Vicars hold church service in Labour HQ to protest against oil field licence

A group of vicars have occupied and held a church service inside the Labour Party headquarters in London to “grieve with all those who stand to suffer” from a proposed oil field.

Five members of the Christian Climate Action group occupied the lobby of the building in central London on Wednesday to protest against Labour’s refusal to cancel the Rosebank oil field licence, whilst more than 20 others protested outside.

Short church services were held by members of the clergy both inside and outside the building.

The PA news agency understands these services were “to create a space to grieve with all those who stand to suffer if Rosebank goes ahead”.

Reverend Helen Burnett led one of the services, and said she participated in the protest to stand in solidarity with those being “exploited for the benefit of the few”.

“The Labour movement grew out of workers demanding a better life for themselves and others like them. New oil fields like Rosebank make the rich richer, whilst emitting CO2 at levels that will make the planet uninhabitable for the poorest workers of the world,” she said in a written statement.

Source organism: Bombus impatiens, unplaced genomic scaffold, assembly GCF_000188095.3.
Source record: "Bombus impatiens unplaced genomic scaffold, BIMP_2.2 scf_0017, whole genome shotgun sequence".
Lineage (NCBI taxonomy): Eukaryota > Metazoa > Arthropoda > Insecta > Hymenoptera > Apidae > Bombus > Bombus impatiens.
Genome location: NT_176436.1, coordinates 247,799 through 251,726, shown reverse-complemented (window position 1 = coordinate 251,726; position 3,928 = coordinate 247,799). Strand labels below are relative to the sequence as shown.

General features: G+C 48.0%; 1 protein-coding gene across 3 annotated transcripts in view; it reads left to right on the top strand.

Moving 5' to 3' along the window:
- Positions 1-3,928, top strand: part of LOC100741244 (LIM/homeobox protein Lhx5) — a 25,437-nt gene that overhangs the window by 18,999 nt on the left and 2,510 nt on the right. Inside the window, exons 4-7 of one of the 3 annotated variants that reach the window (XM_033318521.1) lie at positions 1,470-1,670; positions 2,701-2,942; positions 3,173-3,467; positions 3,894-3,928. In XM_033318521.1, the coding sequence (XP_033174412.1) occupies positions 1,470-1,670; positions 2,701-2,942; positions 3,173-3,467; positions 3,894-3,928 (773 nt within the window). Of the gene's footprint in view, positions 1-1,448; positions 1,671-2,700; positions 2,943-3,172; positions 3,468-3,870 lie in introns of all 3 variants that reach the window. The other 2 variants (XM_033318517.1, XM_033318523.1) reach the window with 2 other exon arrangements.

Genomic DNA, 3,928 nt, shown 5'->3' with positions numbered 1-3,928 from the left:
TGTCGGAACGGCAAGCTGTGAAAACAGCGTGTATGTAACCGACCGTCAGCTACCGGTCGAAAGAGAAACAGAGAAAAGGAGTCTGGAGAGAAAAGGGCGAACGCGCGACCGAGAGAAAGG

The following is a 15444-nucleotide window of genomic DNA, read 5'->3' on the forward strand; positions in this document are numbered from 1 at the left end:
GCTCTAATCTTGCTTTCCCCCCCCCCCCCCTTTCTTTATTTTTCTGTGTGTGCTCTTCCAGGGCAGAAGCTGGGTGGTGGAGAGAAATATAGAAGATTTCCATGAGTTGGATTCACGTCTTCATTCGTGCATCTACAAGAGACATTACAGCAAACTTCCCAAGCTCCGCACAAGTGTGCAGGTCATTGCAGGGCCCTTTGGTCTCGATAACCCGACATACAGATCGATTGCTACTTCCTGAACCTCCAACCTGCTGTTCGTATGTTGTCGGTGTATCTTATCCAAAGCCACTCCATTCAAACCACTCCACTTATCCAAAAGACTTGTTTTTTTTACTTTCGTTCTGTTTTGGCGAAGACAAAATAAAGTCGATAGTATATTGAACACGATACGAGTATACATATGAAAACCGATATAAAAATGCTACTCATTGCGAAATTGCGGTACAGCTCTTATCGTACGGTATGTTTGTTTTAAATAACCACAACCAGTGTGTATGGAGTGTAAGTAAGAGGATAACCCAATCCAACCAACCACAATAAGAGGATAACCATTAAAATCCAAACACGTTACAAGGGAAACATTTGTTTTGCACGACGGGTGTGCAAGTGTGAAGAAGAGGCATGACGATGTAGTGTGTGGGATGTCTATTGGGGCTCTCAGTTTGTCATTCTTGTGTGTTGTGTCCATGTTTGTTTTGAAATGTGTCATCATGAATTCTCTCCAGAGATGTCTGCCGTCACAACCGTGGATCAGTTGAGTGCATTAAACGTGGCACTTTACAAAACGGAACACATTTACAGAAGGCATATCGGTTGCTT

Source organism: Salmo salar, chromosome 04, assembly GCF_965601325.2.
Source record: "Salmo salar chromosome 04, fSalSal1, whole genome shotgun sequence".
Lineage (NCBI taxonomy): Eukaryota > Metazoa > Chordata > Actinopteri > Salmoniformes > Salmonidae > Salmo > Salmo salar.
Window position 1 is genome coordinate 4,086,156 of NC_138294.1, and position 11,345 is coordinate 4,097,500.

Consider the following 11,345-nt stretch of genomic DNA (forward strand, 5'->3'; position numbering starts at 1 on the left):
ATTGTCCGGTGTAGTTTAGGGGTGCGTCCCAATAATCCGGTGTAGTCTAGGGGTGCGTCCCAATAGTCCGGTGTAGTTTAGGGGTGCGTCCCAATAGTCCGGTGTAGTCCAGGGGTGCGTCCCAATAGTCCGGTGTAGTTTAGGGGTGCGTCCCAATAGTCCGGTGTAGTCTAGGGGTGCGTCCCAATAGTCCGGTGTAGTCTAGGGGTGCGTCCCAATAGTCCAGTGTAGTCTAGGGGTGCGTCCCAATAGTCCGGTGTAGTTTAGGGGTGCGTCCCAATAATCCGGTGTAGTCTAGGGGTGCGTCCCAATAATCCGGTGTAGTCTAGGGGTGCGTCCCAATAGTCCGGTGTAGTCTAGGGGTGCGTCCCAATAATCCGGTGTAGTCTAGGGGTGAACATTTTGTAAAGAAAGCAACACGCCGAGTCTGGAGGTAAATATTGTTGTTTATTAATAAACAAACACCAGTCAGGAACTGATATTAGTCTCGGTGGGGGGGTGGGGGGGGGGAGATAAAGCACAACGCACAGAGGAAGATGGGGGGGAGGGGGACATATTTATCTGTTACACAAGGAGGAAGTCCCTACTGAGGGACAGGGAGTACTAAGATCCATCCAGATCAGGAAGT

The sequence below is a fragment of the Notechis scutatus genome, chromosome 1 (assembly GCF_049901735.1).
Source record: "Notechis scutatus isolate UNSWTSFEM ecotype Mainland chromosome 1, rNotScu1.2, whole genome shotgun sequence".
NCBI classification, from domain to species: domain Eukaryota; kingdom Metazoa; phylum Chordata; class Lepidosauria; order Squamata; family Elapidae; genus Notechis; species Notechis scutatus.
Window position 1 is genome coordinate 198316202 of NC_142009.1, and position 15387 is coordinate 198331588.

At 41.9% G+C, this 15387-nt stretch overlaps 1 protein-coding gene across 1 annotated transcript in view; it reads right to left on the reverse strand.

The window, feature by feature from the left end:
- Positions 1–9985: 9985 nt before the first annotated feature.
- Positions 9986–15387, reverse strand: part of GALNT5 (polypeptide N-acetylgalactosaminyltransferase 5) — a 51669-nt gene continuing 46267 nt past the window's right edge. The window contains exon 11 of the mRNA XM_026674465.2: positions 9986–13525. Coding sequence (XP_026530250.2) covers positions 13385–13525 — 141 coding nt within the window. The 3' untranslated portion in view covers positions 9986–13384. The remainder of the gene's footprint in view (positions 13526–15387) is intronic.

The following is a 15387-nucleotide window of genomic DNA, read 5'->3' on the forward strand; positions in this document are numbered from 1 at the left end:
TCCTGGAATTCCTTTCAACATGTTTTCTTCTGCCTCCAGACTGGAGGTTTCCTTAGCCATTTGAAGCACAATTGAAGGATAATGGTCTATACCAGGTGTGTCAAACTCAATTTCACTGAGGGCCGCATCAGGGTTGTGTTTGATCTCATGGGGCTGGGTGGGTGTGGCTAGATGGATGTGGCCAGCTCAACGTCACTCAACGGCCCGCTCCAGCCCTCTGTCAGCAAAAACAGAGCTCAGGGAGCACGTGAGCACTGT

“Jesus stood in solidarity with the poorest and those who suffered, and so today I too want to stand with the many worldwide who are being, yet again, exploited for the benefit of the few.

“We want bread and roses, not oil and gas, and we want to remind Labour of its roots in standing up for the workers, not the profiteers.”

The protesters held banners reading “Labour must stop Rosebank” and handed a letter to the front desk, urging the party to suspend plans for the oil field should it form the next government.

Reverend Canon Jonathan Herbert also protested at the headquarters and said plans for the oil field were “madness”.

Christian Climate Action protest
Christian Climate Action members outside the Labour Party HQ in central London (Christian Climate Action/PA)

“I’m shocked and saddened by Labour’s cutting back of its visionary Green Deal,” he said in a written statement.

“To invest in Rosebank, when there are so many cheaper alternative fuel sources, is madness.”

The Rosebank oil field was approved by the Government in September 2023. Located 80 miles west of Shetland, Scotland, it is the UK’s largest untapped oil field and is estimated to contain up to 300 million barrels of oil.

Sir Keir Starmer confirmed in September that, if his party wins the next general election, it would respect the Conservative Government’s decision to approve the oil field and would uphold existing oil and gas licences, whilst banning any new ones.

Police arrived at the site soon after the protest began and spoke to the protesters, who then left the building, the Metropolitan Police said. The force confirmed that no arrests were made.

The Labour Party declined to comment.